A developer composition was then prepared in the same manner as that of Carrier Example I. Thereafter, the triboelectric charge on the carrier particles was determined by the known Faraday Cage process, and there was measured on the carrier a charge of 19.6 microcoulombs per gram. Further, the conductivity of the carrier as determined by forming a 0.1 inch long magnetic brush of the carrier particles, and measuring the conductivity by imposing a 10 volt potential across the brush was 1.36 E--19 mho-cm-1. Therefore, these carrier particles were conductive.

As a comparison, a carrier was coated in the identical manner as above with poly(chloromethylstyrene-co-n-butylacrylate-co-styrene) in a monomer ratio of 14.0 percent/4.7 percent/81.4 percent prepared in Synthetic Example III, that is, the unquaternized version of the carrier coating polymer. The triboelectric charge on the carrier particles was determined by the known Faraday Cage process, and there was measured on the carrier a charge of 1.4 microcoulombs per gram, that is, approximately 18.2 microcoulombs per gram lower than the triboelectric value for the carrier coated with the quaternized version of the polymer. Further, the conductivity of the carrier as determined by forming a 0.1 inch long magnetic brush of the carrier particles, and measuring the conductivity by imposing a 10 volt potential across the brush was 3.02 E-14 mho-cm--1. Therefore, these carrier particles were insulative.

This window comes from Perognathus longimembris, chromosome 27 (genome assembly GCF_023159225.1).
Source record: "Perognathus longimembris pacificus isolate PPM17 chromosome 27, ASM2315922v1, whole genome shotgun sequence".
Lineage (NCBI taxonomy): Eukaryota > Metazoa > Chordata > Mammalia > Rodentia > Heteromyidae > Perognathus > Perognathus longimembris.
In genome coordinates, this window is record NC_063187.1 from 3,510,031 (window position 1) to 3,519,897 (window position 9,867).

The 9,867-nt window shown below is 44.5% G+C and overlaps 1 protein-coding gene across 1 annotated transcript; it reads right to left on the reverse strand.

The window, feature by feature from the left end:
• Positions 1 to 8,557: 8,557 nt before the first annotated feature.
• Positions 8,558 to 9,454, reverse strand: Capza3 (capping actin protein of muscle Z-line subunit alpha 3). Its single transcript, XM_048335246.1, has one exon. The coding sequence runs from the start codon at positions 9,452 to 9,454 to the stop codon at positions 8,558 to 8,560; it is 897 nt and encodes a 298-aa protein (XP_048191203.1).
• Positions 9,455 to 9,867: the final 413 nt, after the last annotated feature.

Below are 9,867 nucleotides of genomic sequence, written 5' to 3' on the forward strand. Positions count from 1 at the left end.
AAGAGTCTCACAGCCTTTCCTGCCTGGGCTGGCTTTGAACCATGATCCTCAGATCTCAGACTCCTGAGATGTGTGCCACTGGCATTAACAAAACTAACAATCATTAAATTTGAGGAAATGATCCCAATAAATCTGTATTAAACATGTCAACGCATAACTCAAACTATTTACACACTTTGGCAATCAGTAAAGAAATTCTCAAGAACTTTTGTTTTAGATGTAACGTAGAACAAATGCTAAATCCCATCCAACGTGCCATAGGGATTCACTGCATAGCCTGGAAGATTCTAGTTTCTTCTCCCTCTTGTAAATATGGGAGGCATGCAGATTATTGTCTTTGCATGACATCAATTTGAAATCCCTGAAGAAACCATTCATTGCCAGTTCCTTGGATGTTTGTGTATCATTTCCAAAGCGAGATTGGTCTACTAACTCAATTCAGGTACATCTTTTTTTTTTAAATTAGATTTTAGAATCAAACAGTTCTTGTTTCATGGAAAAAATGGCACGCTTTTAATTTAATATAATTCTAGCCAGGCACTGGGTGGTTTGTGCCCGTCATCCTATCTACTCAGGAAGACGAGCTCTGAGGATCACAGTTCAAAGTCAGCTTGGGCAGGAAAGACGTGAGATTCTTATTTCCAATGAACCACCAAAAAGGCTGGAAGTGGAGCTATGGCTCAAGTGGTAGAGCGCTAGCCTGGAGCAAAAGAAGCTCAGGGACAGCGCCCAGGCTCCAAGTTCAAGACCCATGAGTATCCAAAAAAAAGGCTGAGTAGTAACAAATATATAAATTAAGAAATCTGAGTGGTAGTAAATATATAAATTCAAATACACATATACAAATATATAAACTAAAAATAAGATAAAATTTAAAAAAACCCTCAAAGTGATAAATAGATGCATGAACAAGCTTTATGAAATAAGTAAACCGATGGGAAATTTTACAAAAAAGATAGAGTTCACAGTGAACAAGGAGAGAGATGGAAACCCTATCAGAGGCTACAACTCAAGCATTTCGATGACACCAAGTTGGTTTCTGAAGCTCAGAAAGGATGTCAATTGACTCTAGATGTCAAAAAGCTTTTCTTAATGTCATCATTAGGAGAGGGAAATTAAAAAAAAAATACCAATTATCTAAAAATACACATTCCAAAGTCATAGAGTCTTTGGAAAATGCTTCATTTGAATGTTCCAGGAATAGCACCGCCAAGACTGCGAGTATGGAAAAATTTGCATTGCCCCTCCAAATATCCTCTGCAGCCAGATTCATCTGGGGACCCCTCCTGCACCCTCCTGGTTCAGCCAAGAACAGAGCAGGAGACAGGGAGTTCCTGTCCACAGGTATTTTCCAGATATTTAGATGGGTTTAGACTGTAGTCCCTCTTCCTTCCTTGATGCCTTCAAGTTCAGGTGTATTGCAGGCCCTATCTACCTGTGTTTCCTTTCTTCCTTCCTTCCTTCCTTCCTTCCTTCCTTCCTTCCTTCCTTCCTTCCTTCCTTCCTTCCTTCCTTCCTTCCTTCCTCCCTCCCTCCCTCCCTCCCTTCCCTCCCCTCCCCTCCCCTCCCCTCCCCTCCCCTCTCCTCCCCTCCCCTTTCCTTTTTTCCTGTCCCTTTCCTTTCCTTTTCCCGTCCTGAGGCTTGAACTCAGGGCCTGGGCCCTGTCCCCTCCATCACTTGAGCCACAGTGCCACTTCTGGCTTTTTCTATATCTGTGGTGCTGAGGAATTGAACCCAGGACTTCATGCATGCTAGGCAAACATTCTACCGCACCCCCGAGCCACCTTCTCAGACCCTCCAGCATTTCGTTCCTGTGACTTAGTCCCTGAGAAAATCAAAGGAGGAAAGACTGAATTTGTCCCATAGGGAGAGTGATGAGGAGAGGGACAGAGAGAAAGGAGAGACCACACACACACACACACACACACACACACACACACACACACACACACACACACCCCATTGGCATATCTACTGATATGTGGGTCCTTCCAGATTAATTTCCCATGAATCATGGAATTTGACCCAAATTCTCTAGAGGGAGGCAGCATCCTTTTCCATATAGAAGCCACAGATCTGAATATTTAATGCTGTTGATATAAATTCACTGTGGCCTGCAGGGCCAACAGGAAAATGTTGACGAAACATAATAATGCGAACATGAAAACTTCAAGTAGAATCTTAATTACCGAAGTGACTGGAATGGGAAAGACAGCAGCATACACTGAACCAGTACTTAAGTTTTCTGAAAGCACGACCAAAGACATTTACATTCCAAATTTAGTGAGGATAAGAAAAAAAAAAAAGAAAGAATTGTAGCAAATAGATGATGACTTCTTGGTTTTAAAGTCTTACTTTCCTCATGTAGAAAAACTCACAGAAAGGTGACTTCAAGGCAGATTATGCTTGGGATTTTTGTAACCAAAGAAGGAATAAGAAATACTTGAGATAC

CARRIER EXAMPLE VI